On April 12, 1999, I signed up for a forum called US Politics at because I "just had to say something". Thus began "wizardkitten" as an online political entity...

Eight years. Eight years now I have been doing this in one form or another.

There have been times during those eight years where I had to drop out for awhile- either I just got bored and wanted to do other things, or, more often, serious troubles demanded my time. I always manage to make it back eventually. I am reading, just not a lot of time to write lately.

So, don't be alarmed when I disappear, OK? OK.

I might have some Bush protest pictures for you on Friday- not sure if I can go or not at this point, but I will try.


Friday, April 13, 2007

Fido Immortalized

Fido Immortalized

Plans to fit dogs with cement shoes were scrapped by House Democrats after it was determined that it would be "too expensive at this time" and that it would tear up the carpet.

Yeah, yeah, yeah, you want me to say something, I know. What can I say at this point? I had a post started that was titled, "Dems do nothing wrong, admit guilt anyway", but it quickly dissolved into such a bitter rant fest that I lost the heart to write it.

Look, I'm a Cubs fan, OK? I'm used to watching "my team" douse themselves with gasoline and striking a match. It's kind of a tradition. But this isn't a ballgame, this is some very serious business, and it's getting worse every day, and to continue to focus on this petty stuff is unproductive. So, I let it go. Let's hope they have learned a lesson.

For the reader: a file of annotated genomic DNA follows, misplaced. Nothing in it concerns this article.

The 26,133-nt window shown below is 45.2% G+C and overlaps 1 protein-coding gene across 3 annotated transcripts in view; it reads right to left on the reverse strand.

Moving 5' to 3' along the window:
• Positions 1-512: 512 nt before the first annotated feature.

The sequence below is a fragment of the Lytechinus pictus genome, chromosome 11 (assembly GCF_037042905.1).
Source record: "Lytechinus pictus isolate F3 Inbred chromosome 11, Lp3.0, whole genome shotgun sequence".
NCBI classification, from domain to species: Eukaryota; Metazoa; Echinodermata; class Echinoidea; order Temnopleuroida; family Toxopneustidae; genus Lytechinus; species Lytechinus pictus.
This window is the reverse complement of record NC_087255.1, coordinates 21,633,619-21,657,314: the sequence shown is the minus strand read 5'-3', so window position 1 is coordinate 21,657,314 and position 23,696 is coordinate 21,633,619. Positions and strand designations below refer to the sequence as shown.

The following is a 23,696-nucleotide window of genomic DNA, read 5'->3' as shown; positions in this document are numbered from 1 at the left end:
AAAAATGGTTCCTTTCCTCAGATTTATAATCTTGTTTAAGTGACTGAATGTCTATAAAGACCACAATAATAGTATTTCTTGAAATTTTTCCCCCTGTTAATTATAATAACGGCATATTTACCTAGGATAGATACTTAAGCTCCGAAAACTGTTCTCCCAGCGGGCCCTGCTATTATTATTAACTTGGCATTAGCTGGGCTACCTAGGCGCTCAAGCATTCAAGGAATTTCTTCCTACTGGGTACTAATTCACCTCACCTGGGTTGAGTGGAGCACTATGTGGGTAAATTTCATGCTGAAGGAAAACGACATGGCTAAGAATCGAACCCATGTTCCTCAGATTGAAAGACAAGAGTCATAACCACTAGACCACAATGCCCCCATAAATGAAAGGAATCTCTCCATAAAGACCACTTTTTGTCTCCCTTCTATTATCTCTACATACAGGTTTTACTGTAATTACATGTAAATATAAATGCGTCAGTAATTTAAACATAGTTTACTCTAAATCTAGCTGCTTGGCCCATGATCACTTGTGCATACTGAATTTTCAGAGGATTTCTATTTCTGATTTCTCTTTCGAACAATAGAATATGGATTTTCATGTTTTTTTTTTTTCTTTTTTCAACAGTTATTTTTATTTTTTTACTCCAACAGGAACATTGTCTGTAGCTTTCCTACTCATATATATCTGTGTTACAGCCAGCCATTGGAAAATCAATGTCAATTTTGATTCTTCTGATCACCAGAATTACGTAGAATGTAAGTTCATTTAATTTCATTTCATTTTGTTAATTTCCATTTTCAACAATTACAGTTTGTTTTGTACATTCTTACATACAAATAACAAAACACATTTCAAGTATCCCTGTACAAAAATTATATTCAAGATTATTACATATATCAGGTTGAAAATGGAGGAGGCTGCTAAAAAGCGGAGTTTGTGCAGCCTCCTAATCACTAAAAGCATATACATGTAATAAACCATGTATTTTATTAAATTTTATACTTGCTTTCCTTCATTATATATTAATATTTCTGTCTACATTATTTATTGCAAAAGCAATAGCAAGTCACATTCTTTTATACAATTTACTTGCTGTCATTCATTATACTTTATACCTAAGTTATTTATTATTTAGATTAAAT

Moving on to the important issue here, I will say one thing- I agree with Mike Bishop. Yes, you read that right. I agree with Mike Bishop when he says this-

"It is time for House Democrats to come to the table with a proposal to address the current fiscal crisis."

That was supposed to be this week, a little fact that got lost in the whole "iPod shuffle". As of this writing, they have about three hours to announce something, but I'm not holding my breath here.

The fact that Bishop said that, and not his usual "we did our cuts and you have to accept them" spiel, tells me that the Senate might be amenable to a plan to raise revenue. Also, there was this very interesting story out of the K-zoo Gazette this week that no one picked up on-

Senate Minority Leader Mark Schauer says fixing the state's nearly $700 million deficit will require some tax increases, and he says enough Republican senators will break party ranks to support them when the budget is presented.

The next part of the story is a framing script I would dearly love to hand to Dillon and have him read at the next press conference, but perhaps we shouldn't let the House Dems have any more press conferences at this point.

Just go read the whole story. It ends with this-

Republicans control the Senate, 21-17, and Schauer said Democrats would need three Republicans to support a plan with tax increases. He said there are more than three who would endorse such a proposal.

"What we've heard from a number of members is encouraging things, statements that they understand it will take a comprehensive approach to solving problems," he said.